%HOME %{expand:%%(cd; pwd)} %_topdir %{HOME}/rpm %debug_package %nil %_signature gpg %_gpg_name hosting@endpoint.com %packager End Point Hosting Team %vendor End Point Corporation https://packages.endpoint.com/ %dist .ep %__perl_provides %{HOME}/bin/local-perl.prov %__perl_requires %{HOME}/bin/local-perl.req %__find_provides %{HOME}/bin/find-provides %__find_requires %{HOME}/bin/find-requires %_prefix /usr/local %_exec_prefix %{_prefix} %_bindir %{_exec_prefix}/bin %_sbindir %{_exec_prefix}/sbin %_libexecdir %{_exec_prefix}/libexec %_datadir %{_prefix}/share %_sysconfdir %{_prefix}/etc %_sharedstatedir %{_prefix}/com %_localstatedir %{_prefix}/var %_lib lib64 %_libdir %{_exec_prefix}/%{_lib} %_oldlibdir /usr/lib64 %_includedir %{_prefix}/include %_oldincludedir /usr/include %_infodir %{_prefix}/info %_mandir %{_datadir}/man %__perl /usr/local/bin/perl

Use a tool to make specfiles

We use cpan2rpm.

Ours is customized and called
local-cpan2rpm to support our
nonstandard installation location
and package naming convention.

Other options

Details of using cpan2rpm are too much
to cover in this talk.

Other similar tools:

Automatic dependency finders

Watch for:

But usually it works ok

Build initial local-perl package

Take RHEL’s source RPM and adapt for
local-perl location and naming, and
whatever other changes you’ll make.

For each distro & arch

The prominence of x86_64 is nice.
We aren’t supporting RHEL 6 32-bit.
Could automate but arch often requires manual attention.

Yum repo RPM

Build a “Yum repo RPM”, which adds support
for your custom yum repository.

Easier installation, upgrades, removal.

Things to do better

Use mock to build.

We didn’t use mock, but plan to for RHEL 7.

Don’t install into /usr/local

We wanted to be kinda lazy and
take advantage of the fact that
/usr/local/bin was usually in the path,
so if we installed perl there, it would work.

We no longer think that’s so important,
since you still have to make the shebang line
point to /usr/local/bin/perl.

Alternatives?

Could use the alternatives system borrowed
from Debian and available in RHEL.

Different name

EPEL did this with python26
alongside system python (2.4).
Usual filesystem locations, different names.

Then not in PATH

Just add your weird /opt/$your_org/perl-$version/bin
manually to PATH.

Because we now need multiple custom perls on a machine too.

We plan to do that for RHEL/CentOS 7.

#! line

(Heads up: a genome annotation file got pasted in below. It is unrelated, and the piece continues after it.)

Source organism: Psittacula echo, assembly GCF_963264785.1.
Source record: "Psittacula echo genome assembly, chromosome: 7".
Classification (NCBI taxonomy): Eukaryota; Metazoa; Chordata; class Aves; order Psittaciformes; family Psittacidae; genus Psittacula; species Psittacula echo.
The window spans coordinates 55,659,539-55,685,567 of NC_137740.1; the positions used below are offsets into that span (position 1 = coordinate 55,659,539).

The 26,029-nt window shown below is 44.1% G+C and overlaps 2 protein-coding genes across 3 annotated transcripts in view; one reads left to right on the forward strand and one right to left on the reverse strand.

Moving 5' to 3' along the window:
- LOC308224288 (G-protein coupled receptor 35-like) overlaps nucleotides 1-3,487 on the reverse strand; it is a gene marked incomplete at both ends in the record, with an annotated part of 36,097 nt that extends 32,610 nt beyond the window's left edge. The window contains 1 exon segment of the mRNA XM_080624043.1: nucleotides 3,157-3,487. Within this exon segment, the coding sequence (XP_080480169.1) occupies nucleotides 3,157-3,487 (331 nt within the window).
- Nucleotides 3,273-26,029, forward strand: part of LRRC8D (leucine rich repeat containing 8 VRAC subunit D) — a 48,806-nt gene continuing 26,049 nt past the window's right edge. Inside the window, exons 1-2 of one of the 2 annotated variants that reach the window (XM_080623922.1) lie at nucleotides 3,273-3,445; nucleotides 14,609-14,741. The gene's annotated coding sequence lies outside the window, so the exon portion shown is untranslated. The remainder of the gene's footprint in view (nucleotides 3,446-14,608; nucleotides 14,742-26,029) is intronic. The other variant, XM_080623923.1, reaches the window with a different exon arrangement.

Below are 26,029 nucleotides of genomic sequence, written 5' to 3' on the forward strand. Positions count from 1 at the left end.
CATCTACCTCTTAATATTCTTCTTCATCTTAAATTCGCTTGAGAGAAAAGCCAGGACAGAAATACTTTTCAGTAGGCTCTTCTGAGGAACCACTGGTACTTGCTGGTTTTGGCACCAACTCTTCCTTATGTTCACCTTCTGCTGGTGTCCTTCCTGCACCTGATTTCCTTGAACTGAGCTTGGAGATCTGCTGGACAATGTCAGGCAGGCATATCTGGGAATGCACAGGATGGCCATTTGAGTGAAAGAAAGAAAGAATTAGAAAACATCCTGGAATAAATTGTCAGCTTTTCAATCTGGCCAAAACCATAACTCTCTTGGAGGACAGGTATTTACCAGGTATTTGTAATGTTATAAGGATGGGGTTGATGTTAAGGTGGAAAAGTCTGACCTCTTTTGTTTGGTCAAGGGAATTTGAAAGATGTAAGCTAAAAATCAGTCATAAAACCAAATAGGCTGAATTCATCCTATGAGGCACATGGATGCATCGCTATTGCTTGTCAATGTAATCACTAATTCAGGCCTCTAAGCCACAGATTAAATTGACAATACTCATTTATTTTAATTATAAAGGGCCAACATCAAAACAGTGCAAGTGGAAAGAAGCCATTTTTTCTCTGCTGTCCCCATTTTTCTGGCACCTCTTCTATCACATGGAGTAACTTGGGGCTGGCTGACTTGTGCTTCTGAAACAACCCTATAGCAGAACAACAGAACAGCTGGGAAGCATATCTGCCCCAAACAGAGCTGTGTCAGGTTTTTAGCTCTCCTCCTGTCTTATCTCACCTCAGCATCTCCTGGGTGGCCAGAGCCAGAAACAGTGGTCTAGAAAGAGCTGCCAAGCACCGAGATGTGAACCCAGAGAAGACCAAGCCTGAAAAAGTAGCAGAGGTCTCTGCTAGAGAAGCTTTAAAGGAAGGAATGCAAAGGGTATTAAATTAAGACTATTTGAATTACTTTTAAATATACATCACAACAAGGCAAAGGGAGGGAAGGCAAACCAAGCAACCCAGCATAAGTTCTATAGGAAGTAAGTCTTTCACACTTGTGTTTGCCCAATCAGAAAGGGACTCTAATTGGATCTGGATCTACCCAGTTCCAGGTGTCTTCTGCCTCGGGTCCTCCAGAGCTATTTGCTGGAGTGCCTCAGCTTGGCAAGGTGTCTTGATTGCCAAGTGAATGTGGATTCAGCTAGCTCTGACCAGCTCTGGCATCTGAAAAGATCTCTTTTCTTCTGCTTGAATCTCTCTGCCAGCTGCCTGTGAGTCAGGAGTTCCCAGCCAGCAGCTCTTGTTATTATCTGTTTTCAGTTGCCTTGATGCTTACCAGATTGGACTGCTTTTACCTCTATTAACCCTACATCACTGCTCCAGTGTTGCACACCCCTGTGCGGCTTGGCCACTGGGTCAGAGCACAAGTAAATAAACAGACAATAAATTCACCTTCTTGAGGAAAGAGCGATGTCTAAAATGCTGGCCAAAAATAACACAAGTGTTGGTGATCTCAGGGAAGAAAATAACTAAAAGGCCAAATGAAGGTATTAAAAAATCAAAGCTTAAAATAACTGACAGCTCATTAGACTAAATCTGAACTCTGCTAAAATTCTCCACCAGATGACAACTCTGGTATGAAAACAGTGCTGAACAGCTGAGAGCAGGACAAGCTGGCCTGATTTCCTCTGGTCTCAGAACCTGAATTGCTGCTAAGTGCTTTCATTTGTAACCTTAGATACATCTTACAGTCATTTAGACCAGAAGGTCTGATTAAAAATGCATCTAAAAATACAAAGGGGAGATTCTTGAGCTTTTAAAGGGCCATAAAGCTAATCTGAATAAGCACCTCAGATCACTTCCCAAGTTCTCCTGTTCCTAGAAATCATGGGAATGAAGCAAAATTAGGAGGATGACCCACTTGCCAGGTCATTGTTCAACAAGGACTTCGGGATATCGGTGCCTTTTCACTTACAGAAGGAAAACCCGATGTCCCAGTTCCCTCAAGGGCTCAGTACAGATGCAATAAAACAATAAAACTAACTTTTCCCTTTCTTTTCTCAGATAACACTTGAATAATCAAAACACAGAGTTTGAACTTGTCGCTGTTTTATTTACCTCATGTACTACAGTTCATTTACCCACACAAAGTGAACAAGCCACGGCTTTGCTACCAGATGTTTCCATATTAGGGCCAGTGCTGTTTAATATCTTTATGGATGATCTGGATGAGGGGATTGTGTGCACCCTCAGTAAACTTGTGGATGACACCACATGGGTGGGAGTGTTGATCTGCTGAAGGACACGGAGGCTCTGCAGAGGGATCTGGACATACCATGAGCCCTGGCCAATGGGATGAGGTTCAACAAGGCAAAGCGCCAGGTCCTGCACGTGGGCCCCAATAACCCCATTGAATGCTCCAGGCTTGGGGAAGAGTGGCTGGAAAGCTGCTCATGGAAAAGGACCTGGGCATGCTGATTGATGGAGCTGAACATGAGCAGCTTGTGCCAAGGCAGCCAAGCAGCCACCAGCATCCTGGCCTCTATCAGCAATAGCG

Watch out using [/usr]/bin/env.

Better to hardcode to a specific perl.

Or use nonversioned wrappers or shims.

It’s easy to lose your custom PATH, e.g. on re-exec.

Red Hat Software Collections

Check out Red Hat Software Collections
and Fedora Software Collections.

Brings to RHEL 6 Perl 5.16.3
installed in /opt/rh/perl516.

Red Hat Software Collections

Includes other newer software:
PHP, Python, Ruby, databases.

Still called a beta.

Community’s good, but…

It would be good to join forces with Fedora on this.
Then you don’t do all the work or hosting yourself.

OTOH I doubt they would want our unthreaded perl.
We were on our own with that.

Software Collections standards

We’ll be looking to Software Collections for
better ways to do our custom packaging.

Still no multiple simultaneous versions

Except maybe in site_perl path.

Examples: Module::Build or Sys::Syslog
core module conflict.

Impatience a virtue or no?

Even if we can work under the umbrella of a group,
such as EPEL, Software Collections, or some other repo,
will a new package be available fast enough for
the developer who needs it?

No.

It’s never fast enough

Developers have little patience waiting for
you to build packages for CPAN modules.
Can’t I just install this one from source?

Quite understandable

And experimentation speed is important.

May try several CPAN modules
before finding the right one.

Why package those that weren’t selected?

local::lib

We’re starting to recommend developers
use local::lib for experiments,
and we only build RPMs once they’re
needed for production.

Software is hard

Packaging software is hard

This is why words like
“DevOps” are coined

Software is about production services

At least business software is.

So this is all worth the bother.

One can dream

Ideal would be to have RPM-installed CPAN modules
of any version simultaneously installable,
that Carton can selectively make visible to your app.
Initial experiment failed; will try more later.

There are analogous problems, techniques,
trade-offs, and tools for everything I’ve
talked about for Python, Ruby, and PHP.

RPM references

Source references

See also

Questions?

Conference talk page

Talk video recording

Twitter: @jonjensen0

jon@endpoint.com